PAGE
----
Over 70% of our Earth’s surface is covered by water, yet we currently have limited knowledge about our oceans, which are crucial to our survival, and the diversity of habitats and species they support. Earthwatch research focuses on highly threatened coastal habitats such as mangrove forests and coral reefs, which represent the most productive regions of the oceans. They remain highly threatened as a result of overharvesting of fish stocks, commercial shipping, pollution, and coastal development. The challenges of supporting a sustainable marine environment are in many cases different from those of terrestrial environments. Our ocean research includes:
Whales of British Columbia
Lead PI: Dr William Megill
This project's primary goal is to understand the interdependency between grey whale (Eschrichtius robustus) and their food resources, particularly mysids. Earthwatch volunteers photograph individual whales for photo-identification and record location and behavior data on daily surveys. Sampling techniques such as sediment coring and diver-collected mysid samples are used to examine the behthic environment. The team also uses sonar units, underwater video cameras, and the Autonomous Underwater Vehicle (AUV) Seabiscuit, for their research.
From 1994 to 2008, a total of 126 grey whale individuals were identified in the waters near Cape Caution - approximately a third of which were seen regularly (i.e. during almost every field season). Grey whale distribution and abundance in Canadian waters was well-known and predictable each summer until 2004, when their status appeared to change with a quantifiable shift in foraging behavior. The Earthwatch scientists hypothesize that this was due to a decline in traditional prey resources, encouraging whales to become opportunistic and exploit new areas and food resources, rather than relying on the long-established feeding areas indentified in the initial years of the research. Historically, mysid prey were recorded in the research area in spatially and temporally stable swarms, which were large and extremely dense, with a mean abundance of 440,000 per m³. However, in 2005 and 2006, the mysid “crop” failed and the whales did not return to their usual grounds. In 2007, the mysids started to reappear and, by the end of the season, whales had returned. In 2008 the situation improved further, as the mysid population boomed again, Holmsimysis sculpta returned as the dominant mysid species and grey whale was resident again for extended periods.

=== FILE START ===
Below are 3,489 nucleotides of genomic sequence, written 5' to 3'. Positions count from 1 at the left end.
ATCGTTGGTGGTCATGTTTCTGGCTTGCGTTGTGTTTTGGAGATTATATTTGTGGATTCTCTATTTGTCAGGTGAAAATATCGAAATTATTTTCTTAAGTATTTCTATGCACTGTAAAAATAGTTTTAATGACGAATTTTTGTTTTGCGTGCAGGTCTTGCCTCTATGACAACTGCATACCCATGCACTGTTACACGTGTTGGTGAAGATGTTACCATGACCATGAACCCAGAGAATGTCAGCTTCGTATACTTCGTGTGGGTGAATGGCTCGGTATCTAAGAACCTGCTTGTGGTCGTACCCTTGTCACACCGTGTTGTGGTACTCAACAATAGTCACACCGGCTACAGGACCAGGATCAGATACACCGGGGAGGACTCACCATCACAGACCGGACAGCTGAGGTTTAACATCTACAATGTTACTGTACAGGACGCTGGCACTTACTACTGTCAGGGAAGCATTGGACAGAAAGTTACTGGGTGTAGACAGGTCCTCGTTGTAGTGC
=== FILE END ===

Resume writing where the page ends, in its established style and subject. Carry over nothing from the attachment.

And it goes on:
Earthwatch documentation of the presence of grey whales in Cape Caution has lead to the establishment of a Provincial Park which encompasses all of the shoreline upland of the whales’ feeding area. Earthwatch data have been used by the US Government’s National Marine Fisheries Service to establish management plans in the event of the international ban on whaling being lifted.